Number of Pockets on the Blouse

  • Regular ACUs – Four velcro closure pockets plus writing utensil pocket on left sleeve (One each shoulder, left front and right front)
  • Maternity ACUs – Two button closed pockets on the stomach area on the front

Number of Pockets on the Trousers

  • Regular ACUs – Eight total-two back pockets, two waist pockets, two outside leg (cargo) pockets, two lower leg pockets
  • Maternity ACUs – Two tiny outside leg pockets, really the same size as the lower leg pockets on the regular ACU
Regular ACU Trousers on the left, Maternity ACU Trousers on the right. Note the belly panel and single small pocket on the maternity pants. See all the pockets on the regular pants?

Regular ACU Trousers on the left, Maternity ACU Trousers on the right. Note the belly panel and single small pocket on the maternity pants. See all the pockets on the regular pants?

Fit and Cut of Blouse and Trousers

  • Regular ACUs – Standard, one size fits all boxy cut. No need for tight fitting uniforms to show off any assets…easy to blend in with all other Soldiers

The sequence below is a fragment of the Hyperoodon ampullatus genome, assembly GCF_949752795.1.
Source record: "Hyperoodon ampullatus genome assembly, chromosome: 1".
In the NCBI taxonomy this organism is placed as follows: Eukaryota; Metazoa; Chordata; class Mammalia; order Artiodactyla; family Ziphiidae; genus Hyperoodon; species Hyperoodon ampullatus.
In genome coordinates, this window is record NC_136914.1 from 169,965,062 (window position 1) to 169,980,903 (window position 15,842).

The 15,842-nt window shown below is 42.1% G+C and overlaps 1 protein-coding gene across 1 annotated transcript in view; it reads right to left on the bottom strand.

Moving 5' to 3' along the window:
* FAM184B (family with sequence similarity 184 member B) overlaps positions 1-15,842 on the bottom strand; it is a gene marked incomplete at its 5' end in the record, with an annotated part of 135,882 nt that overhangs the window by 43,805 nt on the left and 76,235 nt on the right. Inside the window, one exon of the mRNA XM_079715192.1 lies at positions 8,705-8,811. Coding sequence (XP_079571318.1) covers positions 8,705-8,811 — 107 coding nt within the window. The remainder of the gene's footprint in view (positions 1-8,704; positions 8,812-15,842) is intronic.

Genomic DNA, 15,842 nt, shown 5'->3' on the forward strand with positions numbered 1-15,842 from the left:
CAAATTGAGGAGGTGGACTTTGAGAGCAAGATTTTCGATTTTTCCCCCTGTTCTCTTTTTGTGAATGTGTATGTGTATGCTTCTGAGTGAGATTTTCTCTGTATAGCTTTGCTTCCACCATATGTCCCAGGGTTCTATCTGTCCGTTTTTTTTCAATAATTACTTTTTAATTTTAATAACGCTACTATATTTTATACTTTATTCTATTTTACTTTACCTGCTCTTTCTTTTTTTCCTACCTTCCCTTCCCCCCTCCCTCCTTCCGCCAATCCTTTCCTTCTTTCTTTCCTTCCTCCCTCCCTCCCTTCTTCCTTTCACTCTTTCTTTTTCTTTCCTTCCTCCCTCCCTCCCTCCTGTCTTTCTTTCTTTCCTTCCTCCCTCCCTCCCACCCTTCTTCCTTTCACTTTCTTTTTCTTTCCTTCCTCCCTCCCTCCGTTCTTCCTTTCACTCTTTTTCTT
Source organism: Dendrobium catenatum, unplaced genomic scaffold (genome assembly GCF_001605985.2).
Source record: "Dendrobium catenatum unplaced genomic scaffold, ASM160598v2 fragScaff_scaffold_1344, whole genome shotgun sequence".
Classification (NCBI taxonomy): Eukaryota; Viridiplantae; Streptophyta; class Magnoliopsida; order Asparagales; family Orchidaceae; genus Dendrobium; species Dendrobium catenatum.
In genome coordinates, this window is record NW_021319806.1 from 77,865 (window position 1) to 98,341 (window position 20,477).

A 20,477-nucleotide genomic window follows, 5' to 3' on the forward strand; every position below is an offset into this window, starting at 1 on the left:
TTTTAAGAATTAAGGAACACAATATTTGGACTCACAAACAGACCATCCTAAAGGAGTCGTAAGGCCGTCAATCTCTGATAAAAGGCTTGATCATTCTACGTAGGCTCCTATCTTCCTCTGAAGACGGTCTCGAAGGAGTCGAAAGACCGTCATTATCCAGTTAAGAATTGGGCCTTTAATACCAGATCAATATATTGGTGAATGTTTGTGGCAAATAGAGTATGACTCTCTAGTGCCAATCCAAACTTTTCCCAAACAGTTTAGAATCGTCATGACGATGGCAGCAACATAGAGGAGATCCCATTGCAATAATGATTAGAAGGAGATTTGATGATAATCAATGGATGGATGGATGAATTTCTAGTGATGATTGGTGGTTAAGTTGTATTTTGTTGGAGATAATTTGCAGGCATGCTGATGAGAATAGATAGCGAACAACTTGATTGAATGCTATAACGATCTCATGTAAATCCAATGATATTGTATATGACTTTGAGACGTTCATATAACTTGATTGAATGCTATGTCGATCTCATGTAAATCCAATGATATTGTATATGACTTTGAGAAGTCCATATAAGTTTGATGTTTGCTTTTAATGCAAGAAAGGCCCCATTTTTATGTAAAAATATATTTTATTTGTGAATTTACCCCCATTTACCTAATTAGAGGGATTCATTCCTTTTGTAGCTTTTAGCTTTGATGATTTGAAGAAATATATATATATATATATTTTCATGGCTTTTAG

• Maternity ACUs – The blouse has expandable buttons on the sides to tighten around the growing pregnant belly or loosen. The cut is essentially a bell shape accentuating the pregnancy. The trousers are tighter fitting in the legs than the regular ACUs and sport a solid colored grey stomach panel of cotton with an elastic top that goes over the belly.

I’ve maintained a high level of military bearing and discipline throughout my career. I’m a stickler for uniformity and adhering to the standards set forth in black and white for us. I’ve never complained that the XS size body armor was still too large for my frame, do not raise hell that I have to add every pad that comes with the Kevlar helmet to the inside of it so it fits well and doesn’t fall over my eyes, or gotten on a soap box about the incredibly unflattering and uncomfortable physical fitness uniform we currently sport (cotton t-shirts?! how about some moisture-wicking fabric for those of us who enjoy working up a sweat). But I am clearly taking issue with a uniform that removes almost all the pockets and looks like something from Motherhood Maternity stores.